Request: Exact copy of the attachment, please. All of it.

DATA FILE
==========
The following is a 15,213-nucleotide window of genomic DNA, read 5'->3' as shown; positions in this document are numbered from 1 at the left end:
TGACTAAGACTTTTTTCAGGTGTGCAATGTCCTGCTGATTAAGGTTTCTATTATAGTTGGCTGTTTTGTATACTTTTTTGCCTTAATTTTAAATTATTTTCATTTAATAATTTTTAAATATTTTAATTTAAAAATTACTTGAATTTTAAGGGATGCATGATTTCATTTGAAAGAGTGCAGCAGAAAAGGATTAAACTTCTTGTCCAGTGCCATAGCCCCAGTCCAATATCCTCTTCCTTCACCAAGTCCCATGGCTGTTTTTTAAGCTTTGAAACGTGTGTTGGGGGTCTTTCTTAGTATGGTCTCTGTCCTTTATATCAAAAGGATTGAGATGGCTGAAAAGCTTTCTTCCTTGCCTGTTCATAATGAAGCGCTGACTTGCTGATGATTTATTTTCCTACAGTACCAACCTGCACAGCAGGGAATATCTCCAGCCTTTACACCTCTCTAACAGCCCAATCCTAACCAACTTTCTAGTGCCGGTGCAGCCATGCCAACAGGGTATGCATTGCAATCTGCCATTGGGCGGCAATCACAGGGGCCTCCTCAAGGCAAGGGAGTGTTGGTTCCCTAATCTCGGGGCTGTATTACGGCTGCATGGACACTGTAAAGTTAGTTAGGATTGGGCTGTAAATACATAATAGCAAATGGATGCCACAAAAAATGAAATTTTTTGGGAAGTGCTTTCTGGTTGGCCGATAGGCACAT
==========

The following is a 15,213-nucleotide window of genomic DNA, read 5'->3' as shown; positions in this document are numbered from 1 at the left end:
TGACTAAGACTTTTTTCAGGTGTGCAATGTCCTGCTGATTAAGGTTTCTATTATAGTTGGCTGTTTTGTATACTTTTTTGCCTTAATTTTAAATTATTTTCATTTAATAATTTTTAAATATTTTAATTTAAAAATTACTTGAATTTTAAGGGATGCATGATTTCATTTGAAAGAGTGCAGCAGAAAAGGATTAAACTTCTTGTCCAGTGCCATAGCCCCAGTCCAATATCCTCTTCCTTCACCAAGTCCCATGGCTGTTTTTTAAGCTTTGAAACGTGTGTTGGGGGTCTTTCTTAGTATGGTCTCTGTCCTTTATATCAAAAGGATTGAGATGGCTGAAAAGCTTTCTTCCTTGCCTGTTCATAATGAAGCGCTGACTTGCTGATGATTTATTTTCCTACAGTACCAACCTGCACAGCAGGGAATATCTCCAGCCTTTACACCTCTCTAACAGCCCAATCCTAACCAACTTTCTAGTGCCGGTGCAGCCATGCCAACAGGGTATGCATTGCAATCTGCCATTGGGCGGCAATCACAGGGGCCTCCTCAAGGCAAGGGAGTGTTGGTTCCCTAATCTCGGGGCTGTATTACGGCTGCATGGACACTGTAAAGTTAGTTAGGATTGGGCTGTAAATACATAATAGCAAATGGATGCCACAAAAAATGAAATTTTTTGGGAAGTGCTTTCTGGTTGGCCGATAGGCACAT